Thursday, March 09, 2006

Now it's convenient suburbs that make you fat: "Suburban sprawl which sees hundreds of housing blocks designed around cul-de-sacs could be making people fatter, according to University of Queensland researchers. Professor Neville Owen, from the UQ Cancer Prevention Research Centre, is one of a group of investigators examining how changing the design of communities can improve the health of residents. They believe cul-de-sacs and low density suburban designs with low mixed use and poor connectivity may fundamentally limit the physical activity of residents. Less than half of Australians meet minimal public health exercise guidelines but research on transportation and urban planning has found factors such as population density and mixing residential with shops and other uses is strongly related to how much walking a person does. University of Adelaide Geography Professor Graeme Hugo, who is also involved in the research, said early results had shown factors including how streets were laid out influenced walking habits".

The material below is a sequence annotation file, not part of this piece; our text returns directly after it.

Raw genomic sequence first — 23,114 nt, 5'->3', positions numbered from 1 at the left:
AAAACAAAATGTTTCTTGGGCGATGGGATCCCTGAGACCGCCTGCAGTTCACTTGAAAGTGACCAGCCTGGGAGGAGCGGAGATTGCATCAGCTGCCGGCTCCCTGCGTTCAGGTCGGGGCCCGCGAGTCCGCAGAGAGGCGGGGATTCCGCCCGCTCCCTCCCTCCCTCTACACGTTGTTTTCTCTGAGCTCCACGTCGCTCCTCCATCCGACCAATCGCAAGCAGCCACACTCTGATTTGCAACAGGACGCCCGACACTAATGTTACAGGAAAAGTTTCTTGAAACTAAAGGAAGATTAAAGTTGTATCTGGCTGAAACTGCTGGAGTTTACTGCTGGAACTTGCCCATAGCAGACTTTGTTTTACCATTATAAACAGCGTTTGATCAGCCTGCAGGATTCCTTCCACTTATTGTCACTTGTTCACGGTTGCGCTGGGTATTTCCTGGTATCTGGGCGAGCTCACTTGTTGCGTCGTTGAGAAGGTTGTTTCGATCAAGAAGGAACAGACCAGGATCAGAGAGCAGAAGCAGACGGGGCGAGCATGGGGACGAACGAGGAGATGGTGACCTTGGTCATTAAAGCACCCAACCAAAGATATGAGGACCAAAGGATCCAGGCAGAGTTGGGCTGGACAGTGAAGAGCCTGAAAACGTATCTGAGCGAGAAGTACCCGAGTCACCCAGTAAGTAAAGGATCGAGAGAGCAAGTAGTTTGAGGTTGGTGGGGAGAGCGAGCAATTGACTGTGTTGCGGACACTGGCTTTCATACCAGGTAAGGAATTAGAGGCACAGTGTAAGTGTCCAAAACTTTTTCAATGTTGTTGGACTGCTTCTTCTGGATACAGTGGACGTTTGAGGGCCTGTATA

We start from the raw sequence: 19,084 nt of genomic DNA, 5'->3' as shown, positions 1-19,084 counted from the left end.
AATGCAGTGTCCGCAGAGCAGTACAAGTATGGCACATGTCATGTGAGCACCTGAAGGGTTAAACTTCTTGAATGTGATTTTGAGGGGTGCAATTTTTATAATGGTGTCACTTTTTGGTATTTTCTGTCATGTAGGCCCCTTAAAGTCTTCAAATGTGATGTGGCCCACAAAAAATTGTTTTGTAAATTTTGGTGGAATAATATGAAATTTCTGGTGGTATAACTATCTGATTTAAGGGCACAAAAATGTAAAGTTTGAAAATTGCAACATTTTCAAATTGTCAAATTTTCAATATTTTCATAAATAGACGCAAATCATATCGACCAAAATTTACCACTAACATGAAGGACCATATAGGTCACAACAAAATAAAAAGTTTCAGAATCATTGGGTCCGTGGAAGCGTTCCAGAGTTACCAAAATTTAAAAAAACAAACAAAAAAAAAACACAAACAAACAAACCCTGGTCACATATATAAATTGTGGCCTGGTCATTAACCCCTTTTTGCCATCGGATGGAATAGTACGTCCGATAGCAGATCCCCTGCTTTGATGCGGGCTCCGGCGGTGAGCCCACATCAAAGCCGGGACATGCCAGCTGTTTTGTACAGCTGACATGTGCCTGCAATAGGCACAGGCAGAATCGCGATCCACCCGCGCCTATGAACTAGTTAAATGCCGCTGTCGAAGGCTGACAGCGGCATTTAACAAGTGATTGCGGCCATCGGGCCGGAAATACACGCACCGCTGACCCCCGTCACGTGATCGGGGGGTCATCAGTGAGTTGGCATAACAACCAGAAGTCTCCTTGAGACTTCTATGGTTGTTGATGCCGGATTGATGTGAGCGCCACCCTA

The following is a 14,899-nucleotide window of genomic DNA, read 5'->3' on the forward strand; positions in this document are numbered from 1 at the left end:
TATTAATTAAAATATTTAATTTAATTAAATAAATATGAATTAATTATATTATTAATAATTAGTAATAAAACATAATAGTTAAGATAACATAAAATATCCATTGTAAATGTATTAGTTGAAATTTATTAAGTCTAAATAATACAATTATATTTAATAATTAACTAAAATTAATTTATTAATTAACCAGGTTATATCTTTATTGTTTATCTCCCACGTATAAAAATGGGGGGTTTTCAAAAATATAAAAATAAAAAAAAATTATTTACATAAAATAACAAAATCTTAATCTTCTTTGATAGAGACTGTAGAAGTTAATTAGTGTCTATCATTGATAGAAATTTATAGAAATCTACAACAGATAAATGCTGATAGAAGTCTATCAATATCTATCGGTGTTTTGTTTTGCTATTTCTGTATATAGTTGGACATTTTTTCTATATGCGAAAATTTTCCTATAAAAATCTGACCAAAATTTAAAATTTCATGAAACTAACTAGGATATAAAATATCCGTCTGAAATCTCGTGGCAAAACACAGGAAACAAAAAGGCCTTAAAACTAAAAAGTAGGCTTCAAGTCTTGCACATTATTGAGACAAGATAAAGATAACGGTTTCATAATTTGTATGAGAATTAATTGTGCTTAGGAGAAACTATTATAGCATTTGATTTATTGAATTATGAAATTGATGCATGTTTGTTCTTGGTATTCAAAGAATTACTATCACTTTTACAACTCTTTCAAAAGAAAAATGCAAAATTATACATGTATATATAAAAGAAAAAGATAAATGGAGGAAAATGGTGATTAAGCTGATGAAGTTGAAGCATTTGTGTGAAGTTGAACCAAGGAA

Now rhubarb is good for you: "Historically found languishing soggily under a coating of lumpy custard, rhubarb has taken on a new lease of life, thanks to its discovery by health-conscious eaters. Sales have doubled in the past year alone after the "forgotten vegetable" was championed by celebrity chefs and dieticians. Those red stems are low in carbohydrate but high in vitamin C, dietary fibre and potassium. One of the chefs responsible for the rhubarb renaissance, Antony Worrall Thompson, has featured it heavily in his two books on the GI diet. "I think the GI diet plays a part in the recent rise in demand for rhubarb," he said. "Rhubarb is very healthy and it is excellent for the GI diet because it is low in carbohydrate".

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